Civic duty: Police failed civility test during population census

Monday, August 26th, 2019 00:00 |
National Census. Photo/Courtesy

The kick-off of the population census at the weekend was in many ways a success. Kenyans patiently waited to fulfil their civic duty while others travelled long distances to be counted where they preferred. 

Many had to endure inconveniences, including welcoming strangers into their homes and disclosing what should be private information. There was also anxiety about security and the confidentiality of the data being collected.

But there were also hitches, criminal acts and other shortcomings. One of the glaring downsides of the census was the conduct of security officers. 

While most of the officers went about their duty of ensuring security with professionalism, there were cases of rogue officers taking advantage of the exercise to unleash terror on Kenyans, on the pretext of enforcing the law.

Video clips of officers bludgeoning hapless people ostensibly to make them go home and participate in the census left a lot to be desired about the police reforms. 

Audit police reforms

Such acts of violence on citizens is the kind of conduct that one thought the police had outgrown over years of attempts to instil discipline and professionalism in the service.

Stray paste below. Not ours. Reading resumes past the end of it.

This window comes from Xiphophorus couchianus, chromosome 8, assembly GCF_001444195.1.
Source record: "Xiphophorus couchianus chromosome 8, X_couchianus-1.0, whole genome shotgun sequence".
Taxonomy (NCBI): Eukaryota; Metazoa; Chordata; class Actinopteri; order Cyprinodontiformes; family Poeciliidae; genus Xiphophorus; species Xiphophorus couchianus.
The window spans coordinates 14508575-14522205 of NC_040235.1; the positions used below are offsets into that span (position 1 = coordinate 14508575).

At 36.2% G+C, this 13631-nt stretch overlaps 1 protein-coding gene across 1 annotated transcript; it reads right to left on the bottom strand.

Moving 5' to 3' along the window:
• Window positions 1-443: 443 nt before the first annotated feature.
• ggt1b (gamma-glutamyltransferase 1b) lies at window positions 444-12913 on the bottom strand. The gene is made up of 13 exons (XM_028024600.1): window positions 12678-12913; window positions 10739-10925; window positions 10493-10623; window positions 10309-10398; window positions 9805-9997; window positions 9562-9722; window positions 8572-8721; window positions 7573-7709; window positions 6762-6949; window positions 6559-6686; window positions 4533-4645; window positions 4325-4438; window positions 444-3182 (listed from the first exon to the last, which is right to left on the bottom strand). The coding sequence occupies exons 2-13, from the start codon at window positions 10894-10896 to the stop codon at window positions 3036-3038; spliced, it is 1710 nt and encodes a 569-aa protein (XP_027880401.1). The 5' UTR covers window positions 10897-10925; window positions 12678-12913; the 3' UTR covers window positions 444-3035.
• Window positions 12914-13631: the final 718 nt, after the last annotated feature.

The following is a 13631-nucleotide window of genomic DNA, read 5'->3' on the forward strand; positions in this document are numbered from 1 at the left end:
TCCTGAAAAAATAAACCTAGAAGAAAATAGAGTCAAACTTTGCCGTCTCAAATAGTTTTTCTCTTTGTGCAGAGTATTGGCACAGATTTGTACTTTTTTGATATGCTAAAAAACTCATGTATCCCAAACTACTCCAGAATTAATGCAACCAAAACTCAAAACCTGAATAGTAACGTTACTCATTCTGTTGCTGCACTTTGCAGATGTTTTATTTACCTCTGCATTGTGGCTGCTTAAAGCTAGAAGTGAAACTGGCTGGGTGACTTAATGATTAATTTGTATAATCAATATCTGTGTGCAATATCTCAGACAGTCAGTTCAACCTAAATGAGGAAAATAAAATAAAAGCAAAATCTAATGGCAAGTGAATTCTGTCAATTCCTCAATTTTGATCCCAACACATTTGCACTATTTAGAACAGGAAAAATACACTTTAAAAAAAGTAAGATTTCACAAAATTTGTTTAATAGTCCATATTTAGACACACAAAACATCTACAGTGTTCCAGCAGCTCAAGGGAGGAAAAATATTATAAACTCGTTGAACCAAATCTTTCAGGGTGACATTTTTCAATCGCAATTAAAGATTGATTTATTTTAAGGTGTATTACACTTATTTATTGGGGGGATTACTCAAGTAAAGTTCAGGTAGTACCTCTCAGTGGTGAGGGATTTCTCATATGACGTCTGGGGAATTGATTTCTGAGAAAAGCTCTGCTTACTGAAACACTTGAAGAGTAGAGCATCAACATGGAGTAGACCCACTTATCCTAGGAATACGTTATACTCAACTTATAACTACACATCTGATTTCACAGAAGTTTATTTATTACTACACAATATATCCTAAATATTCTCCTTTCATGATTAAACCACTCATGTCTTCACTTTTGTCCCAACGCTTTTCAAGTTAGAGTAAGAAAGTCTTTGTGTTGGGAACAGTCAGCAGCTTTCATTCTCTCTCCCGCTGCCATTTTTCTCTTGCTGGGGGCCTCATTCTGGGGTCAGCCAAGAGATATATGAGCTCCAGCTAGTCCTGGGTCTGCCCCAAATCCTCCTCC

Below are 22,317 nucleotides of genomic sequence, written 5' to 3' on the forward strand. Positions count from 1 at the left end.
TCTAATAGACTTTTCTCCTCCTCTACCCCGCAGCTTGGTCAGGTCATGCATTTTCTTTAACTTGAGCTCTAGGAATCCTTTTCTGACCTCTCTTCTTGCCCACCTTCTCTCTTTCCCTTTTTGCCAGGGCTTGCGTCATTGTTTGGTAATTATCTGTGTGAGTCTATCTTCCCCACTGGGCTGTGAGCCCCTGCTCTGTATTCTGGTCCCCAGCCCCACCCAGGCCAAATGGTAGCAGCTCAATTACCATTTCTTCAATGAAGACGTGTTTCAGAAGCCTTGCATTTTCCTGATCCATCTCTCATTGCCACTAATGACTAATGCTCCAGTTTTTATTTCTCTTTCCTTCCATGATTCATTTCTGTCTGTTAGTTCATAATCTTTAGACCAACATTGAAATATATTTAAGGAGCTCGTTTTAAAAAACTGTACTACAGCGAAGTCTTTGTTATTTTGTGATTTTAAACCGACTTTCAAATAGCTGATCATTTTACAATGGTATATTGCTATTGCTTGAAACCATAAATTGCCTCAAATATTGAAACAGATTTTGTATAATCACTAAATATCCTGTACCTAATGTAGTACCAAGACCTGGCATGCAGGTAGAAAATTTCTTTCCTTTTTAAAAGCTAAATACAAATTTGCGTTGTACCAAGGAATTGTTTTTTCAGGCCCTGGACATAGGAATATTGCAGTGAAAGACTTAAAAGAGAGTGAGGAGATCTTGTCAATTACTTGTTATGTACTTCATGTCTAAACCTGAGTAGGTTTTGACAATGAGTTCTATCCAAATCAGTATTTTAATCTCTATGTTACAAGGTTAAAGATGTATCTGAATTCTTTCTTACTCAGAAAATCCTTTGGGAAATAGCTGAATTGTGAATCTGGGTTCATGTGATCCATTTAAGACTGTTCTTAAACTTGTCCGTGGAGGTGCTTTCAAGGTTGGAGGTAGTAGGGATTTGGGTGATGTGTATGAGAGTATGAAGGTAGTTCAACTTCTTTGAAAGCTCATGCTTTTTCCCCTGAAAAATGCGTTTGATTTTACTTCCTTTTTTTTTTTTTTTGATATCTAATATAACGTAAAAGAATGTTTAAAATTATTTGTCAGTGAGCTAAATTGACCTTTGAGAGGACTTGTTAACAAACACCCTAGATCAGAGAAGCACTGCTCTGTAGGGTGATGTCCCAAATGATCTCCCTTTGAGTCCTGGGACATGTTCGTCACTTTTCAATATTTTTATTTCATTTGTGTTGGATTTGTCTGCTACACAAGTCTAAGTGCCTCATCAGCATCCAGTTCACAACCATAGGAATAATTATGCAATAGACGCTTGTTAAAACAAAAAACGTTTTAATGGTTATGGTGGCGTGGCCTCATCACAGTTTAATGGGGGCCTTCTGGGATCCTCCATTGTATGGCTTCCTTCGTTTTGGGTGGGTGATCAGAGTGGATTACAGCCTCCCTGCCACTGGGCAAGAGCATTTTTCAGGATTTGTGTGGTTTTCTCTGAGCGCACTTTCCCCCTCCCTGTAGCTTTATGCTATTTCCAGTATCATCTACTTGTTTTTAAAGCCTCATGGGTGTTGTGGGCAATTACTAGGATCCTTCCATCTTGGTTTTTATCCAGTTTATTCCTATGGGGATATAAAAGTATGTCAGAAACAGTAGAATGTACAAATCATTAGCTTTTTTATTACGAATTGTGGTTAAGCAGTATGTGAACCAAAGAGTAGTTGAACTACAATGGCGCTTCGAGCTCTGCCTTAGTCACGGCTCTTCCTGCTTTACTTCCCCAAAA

True, the police were expected to maintain law and order during the census, but not at the expense of the very law they were required to maintain. In some instances, they did the opposite. They resorted to base instincts in dealing with the public, an indiction that police reforms are cosmetic at best. 

Which is not only unfortunate but a serious indictment of the people charged with the task of executing reforms in the police service.

The unbecoming conduct of some police officers should be a wake-up call to the Interior ministry, the Kenya Police Service bosses, the National Police Service Commission and the Independent Policing Oversight Authority that we are still a long way from achieving the ideal service.

They should begin by investigating and bringing to book the individual officers who used the census as an excuse to attack Kenyans. They should also review the police reform programme to determine whether or not it’s bearing fruit.

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